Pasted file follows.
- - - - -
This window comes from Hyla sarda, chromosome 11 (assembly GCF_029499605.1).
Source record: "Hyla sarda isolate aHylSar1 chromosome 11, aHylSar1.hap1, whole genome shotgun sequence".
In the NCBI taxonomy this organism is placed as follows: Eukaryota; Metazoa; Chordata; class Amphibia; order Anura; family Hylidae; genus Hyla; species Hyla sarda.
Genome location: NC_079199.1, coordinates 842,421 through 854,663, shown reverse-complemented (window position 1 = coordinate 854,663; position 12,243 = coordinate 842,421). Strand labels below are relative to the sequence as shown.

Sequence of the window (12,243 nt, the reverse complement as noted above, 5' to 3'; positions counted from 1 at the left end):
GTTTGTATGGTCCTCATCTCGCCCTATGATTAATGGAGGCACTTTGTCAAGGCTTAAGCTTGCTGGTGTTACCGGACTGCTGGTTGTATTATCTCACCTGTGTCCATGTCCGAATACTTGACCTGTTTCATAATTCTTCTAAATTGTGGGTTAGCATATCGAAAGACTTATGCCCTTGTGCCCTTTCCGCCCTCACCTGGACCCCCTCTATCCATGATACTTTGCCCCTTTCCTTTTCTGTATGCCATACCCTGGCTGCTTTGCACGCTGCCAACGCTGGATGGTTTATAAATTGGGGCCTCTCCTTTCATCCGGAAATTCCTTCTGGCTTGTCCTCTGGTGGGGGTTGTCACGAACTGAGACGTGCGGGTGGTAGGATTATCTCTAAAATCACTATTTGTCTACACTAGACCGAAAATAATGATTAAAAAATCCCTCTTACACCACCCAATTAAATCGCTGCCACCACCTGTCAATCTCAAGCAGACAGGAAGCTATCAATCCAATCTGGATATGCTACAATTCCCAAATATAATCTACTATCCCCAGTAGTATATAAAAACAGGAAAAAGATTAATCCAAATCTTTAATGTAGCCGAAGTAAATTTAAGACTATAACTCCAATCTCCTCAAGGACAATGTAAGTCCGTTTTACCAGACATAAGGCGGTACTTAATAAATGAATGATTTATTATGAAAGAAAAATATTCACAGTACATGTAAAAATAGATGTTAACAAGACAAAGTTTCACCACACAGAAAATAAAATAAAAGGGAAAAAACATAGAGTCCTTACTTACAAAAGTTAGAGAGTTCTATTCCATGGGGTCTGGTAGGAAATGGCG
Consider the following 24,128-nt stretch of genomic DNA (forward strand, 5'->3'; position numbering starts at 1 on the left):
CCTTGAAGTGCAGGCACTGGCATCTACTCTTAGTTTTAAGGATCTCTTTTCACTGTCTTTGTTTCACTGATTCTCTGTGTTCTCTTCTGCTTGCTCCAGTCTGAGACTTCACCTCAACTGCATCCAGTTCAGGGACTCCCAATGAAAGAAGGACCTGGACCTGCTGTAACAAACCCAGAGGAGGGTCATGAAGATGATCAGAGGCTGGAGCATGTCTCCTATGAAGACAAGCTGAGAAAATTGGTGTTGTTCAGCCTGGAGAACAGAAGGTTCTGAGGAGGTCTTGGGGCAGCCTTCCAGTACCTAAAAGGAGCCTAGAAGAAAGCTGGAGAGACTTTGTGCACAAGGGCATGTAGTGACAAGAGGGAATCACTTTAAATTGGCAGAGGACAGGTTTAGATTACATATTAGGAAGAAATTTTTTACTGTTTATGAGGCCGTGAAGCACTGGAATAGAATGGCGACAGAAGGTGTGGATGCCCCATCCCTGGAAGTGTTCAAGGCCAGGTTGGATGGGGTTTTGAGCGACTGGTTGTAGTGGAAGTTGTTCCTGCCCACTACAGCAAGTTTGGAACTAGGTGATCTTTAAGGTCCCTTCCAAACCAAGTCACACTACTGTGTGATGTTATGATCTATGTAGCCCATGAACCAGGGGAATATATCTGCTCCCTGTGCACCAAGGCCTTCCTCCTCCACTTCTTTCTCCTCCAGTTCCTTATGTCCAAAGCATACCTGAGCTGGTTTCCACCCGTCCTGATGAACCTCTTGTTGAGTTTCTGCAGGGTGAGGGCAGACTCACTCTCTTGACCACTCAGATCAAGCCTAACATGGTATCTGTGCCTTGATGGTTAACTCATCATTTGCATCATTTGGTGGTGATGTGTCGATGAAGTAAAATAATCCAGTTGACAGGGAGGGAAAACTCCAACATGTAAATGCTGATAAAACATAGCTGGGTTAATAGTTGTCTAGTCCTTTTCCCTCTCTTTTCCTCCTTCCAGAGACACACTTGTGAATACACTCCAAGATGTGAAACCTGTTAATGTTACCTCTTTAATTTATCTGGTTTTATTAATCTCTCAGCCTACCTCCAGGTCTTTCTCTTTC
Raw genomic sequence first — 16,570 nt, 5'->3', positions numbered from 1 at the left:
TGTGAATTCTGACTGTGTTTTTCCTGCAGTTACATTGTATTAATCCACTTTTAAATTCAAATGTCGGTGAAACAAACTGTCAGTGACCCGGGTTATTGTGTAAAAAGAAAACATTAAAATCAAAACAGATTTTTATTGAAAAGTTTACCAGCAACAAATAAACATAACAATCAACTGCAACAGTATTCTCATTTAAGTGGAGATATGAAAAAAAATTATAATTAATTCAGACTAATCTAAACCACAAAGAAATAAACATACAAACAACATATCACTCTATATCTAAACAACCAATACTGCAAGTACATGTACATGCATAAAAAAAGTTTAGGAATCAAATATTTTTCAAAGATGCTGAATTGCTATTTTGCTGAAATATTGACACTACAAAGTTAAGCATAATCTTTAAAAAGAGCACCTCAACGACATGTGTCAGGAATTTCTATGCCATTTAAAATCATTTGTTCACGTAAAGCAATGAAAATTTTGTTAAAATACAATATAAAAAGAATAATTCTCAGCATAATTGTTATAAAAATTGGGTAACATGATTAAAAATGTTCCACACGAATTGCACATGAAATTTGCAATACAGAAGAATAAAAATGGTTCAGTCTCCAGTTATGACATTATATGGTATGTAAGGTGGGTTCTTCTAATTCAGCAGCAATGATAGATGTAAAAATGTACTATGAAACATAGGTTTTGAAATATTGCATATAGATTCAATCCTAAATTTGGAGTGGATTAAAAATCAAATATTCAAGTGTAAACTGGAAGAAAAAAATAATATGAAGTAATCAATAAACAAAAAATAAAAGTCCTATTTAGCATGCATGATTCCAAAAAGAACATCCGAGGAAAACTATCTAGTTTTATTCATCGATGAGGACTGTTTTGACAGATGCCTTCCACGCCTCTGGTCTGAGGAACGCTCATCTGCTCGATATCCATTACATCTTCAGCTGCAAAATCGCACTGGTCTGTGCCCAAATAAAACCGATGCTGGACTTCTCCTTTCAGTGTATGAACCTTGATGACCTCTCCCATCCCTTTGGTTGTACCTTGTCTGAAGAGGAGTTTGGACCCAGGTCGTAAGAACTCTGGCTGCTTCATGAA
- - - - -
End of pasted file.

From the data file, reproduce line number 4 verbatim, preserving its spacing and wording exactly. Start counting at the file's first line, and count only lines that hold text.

Genome location: NC_079199.1, coordinates 842,421 through 854,663, shown reverse-complemented (window position 1 = coordinate 854,663; position 12,243 = coordinate 842,421). Strand labels below are relative to the sequence as shown.